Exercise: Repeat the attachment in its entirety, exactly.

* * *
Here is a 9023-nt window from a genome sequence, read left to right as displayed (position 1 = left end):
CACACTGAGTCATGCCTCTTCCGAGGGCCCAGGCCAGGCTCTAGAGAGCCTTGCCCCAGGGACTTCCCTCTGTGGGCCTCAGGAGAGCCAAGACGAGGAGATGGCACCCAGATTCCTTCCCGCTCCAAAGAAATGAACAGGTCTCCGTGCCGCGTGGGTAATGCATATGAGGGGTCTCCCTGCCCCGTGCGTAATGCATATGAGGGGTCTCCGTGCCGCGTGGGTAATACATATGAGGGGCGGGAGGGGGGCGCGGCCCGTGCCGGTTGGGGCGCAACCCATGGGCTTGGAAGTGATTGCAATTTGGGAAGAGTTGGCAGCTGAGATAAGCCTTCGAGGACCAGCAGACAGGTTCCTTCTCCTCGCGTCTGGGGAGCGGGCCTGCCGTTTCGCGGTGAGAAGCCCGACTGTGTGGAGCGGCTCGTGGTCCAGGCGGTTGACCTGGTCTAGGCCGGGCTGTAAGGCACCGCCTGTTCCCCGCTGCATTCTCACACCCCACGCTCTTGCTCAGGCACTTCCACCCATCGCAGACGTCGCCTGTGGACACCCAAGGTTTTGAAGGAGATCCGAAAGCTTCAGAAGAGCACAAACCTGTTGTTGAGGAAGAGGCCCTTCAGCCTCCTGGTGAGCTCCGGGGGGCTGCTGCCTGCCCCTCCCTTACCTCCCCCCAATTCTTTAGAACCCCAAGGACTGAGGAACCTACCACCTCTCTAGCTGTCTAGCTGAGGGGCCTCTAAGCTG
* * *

Here is a 9023-nt window from a genome sequence, read left to right as displayed (position 1 = left end):
CACACTGAGTCATGCCTCTTCCGAGGGCCCAGGCCAGGCTCTAGAGAGCCTTGCCCCAGGGACTTCCCTCTGTGGGCCTCAGGAGAGCCAAGACGAGGAGATGGCACCCAGATTCCTTCCCGCTCCAAAGAAATGAACAGGTCTCCGTGCCGCGTGGGTAATGCATATGAGGGGTCTCCCTGCCCCGTGCGTAATGCATATGAGGGGTCTCCGTGCCGCGTGGGTAATACATATGAGGGGCGGGAGGGGGGCGCGGCCCGTGCCGGTTGGGGCGCAACCCATGGGCTTGGAAGTGATTGCAATTTGGGAAGAGTTGGCAGCTGAGATAAGCCTTCGAGGACCAGCAGACAGGTTCCTTCTCCTCGCGTCTGGGGAGCGGGCCTGCCGTTTCGCGGTGAGAAGCCCGACTGTGTGGAGCGGCTCGTGGTCCAGGCGGTTGACCTGGTCTAGGCCGGGCTGTAAGGCACCGCCTGTTCCCCGCTGCATTCTCACACCCCACGCTCTTGCTCAGGCACTTCCACCCATCGCAGACGTCGCCTGTGGACACCCAAGGTTTTGAAGGAGATCCGAAAGCTTCAGAAGAGCACAAACCTGTTGTTGAGGAAGAGGCCCTTCAGCCTCCTGGTGAGCTCCGGGGGGCTGCTGCCTGCCCCTCCCTTACCTCCCCCCAATTCTTTAGAACCCCAAGGACTGAGGAACCTACCACCTCTCTAGCTGTCTAGCTGAGGGGCCTCTAAGCTG